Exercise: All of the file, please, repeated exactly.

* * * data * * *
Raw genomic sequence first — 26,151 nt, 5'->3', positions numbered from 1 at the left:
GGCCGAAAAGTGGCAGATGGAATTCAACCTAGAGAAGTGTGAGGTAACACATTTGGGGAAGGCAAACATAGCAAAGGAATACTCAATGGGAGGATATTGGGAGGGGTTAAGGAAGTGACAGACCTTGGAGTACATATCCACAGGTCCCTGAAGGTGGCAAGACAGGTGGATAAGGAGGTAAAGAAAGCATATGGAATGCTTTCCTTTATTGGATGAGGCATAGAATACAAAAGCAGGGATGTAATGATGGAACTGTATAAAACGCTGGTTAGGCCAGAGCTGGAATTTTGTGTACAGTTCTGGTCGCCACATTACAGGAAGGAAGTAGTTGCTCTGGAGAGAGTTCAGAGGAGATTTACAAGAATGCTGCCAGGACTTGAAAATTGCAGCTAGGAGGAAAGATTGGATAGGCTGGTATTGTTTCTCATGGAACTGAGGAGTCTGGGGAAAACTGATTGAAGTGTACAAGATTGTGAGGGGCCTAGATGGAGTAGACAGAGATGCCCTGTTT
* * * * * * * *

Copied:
Raw genomic sequence first — 26,151 nt, 5'->3', positions numbered from 1 at the left:
GGCCGAAAAGTGGCAGATGGAATTCAACCTAGAGAAGTGTGAGGTAACACATTTGGGGAAGGCAAACATAGCAAAGGAATACTCAATGGGAGGATATTGGGAGGGGTTAAGGAAGTGACAGACCTTGGAGTACATATCCACAGGTCCCTGAAGGTGGCAAGACAGGTGGATAAGGAGGTAAAGAAAGCATATGGAATGCTTTCCTTTATTGGATGAGGCATAGAATACAAAAGCAGGGATGTAATGATGGAACTGTATAAAACGCTGGTTAGGCCAGAGCTGGAATTTTGTGTACAGTTCTGGTCGCCACATTACAGGAAGGAAGTAGTTGCTCTGGAGAGAGTTCAGAGGAGATTTACAAGAATGCTGCCAGGACTTGAAAATTGCAGCTAGGAGGAAAGATTGGATAGGCTGGTATTGTTTCTCATGGAACTGAGGAGTCTGGGGAAAACTGATTGAAGTGTACAAGATTGTGAGGGGCCTAGATGGAGTAGACAGAGATGCCCTGTTT